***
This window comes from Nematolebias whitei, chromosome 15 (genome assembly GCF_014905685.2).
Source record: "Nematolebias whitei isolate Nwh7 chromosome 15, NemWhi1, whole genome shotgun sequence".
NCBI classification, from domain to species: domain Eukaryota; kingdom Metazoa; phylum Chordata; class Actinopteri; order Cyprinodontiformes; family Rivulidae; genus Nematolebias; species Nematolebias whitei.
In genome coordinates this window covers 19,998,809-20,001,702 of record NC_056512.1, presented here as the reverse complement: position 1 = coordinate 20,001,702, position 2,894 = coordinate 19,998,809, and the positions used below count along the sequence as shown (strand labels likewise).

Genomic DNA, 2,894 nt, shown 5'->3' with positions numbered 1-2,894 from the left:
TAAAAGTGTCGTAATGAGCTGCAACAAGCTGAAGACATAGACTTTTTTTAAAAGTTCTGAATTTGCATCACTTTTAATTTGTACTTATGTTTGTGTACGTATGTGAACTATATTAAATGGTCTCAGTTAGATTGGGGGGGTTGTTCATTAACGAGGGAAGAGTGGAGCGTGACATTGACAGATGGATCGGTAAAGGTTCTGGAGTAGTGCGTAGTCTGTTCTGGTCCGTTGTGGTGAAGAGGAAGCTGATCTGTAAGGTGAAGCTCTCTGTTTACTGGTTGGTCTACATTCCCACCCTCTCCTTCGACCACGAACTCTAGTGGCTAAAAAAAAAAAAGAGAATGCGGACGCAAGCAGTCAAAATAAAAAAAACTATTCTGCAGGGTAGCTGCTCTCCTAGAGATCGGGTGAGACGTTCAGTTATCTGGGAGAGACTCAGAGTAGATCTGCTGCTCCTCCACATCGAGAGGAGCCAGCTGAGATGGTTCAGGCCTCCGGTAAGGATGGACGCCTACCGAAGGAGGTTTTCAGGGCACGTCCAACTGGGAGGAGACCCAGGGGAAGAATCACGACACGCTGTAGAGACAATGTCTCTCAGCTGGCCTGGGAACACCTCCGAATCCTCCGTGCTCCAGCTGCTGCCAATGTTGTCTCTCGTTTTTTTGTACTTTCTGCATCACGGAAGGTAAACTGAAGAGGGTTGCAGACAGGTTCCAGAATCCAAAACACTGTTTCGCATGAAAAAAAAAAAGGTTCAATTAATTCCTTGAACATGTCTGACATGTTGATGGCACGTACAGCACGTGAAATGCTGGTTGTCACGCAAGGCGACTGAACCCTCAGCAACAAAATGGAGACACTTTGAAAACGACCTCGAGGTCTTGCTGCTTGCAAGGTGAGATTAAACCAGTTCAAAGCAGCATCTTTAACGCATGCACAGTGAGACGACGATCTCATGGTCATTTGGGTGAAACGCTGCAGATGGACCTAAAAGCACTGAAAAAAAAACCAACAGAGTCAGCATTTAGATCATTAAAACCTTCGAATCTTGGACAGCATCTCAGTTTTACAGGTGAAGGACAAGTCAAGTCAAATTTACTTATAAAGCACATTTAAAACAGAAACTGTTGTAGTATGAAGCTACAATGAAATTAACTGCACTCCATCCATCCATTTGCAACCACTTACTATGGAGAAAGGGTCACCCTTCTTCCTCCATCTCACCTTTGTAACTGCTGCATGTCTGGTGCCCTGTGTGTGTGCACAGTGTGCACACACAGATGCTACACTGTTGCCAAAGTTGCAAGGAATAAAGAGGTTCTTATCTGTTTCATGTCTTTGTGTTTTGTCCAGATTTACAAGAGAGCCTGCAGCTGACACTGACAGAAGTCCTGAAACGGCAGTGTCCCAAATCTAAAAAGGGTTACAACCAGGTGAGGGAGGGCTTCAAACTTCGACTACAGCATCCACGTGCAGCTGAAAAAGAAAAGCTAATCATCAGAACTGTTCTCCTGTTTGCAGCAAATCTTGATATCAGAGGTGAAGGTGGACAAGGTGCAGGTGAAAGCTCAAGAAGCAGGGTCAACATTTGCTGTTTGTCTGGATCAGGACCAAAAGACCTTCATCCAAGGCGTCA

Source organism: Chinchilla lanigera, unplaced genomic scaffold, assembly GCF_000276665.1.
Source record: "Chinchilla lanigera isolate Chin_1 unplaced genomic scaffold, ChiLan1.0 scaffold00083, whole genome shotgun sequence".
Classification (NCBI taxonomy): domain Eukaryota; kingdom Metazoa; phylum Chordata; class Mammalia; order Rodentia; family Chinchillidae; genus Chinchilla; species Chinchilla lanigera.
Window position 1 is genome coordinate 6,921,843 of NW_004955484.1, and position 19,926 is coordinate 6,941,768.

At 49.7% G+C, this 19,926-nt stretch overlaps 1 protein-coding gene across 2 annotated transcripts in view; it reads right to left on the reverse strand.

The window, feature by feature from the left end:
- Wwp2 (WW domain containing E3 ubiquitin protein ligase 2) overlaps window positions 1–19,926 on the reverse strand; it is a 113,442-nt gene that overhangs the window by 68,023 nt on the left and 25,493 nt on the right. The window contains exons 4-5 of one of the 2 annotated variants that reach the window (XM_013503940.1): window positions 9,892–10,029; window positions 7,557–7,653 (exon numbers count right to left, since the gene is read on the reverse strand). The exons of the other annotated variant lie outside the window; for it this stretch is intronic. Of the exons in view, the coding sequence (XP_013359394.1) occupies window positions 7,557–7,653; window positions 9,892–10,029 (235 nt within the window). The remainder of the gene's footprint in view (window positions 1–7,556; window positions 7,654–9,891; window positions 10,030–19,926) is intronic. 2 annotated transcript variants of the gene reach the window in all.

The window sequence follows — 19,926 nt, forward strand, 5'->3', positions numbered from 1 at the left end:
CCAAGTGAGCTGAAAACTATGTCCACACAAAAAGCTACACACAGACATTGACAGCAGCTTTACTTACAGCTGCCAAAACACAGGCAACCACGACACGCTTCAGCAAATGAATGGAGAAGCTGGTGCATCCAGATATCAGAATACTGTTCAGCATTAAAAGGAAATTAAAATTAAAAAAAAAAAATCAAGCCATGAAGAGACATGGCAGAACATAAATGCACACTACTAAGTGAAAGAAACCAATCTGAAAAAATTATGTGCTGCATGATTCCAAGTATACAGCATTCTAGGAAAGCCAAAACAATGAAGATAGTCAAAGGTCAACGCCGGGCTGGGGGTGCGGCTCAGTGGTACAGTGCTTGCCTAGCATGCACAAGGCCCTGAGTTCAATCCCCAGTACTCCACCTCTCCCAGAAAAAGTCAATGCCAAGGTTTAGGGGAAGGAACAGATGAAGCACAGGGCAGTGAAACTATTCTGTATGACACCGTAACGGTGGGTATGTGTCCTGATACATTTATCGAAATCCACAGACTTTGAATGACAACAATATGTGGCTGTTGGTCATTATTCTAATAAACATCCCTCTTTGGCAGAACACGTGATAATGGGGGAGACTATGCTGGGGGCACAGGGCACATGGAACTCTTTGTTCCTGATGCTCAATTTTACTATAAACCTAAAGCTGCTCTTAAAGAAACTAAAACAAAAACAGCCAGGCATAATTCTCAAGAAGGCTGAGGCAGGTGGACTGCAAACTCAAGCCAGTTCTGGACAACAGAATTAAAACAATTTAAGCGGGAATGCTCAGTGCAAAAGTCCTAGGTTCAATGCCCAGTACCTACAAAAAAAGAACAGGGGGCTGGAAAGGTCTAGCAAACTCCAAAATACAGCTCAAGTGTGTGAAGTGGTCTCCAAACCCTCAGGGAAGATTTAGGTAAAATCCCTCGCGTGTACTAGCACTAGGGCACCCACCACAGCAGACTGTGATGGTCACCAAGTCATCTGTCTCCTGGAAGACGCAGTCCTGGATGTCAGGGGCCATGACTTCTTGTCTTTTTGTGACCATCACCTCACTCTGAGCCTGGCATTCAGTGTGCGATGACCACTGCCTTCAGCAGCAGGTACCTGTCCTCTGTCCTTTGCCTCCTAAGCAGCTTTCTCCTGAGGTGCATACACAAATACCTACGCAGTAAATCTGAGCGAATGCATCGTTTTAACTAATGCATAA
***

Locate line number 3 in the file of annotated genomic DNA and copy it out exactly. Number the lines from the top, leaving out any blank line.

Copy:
NCBI classification, from domain to species: domain Eukaryota; kingdom Metazoa; phylum Chordata; class Actinopteri; order Cyprinodontiformes; family Rivulidae; genus Nematolebias; species Nematolebias whitei.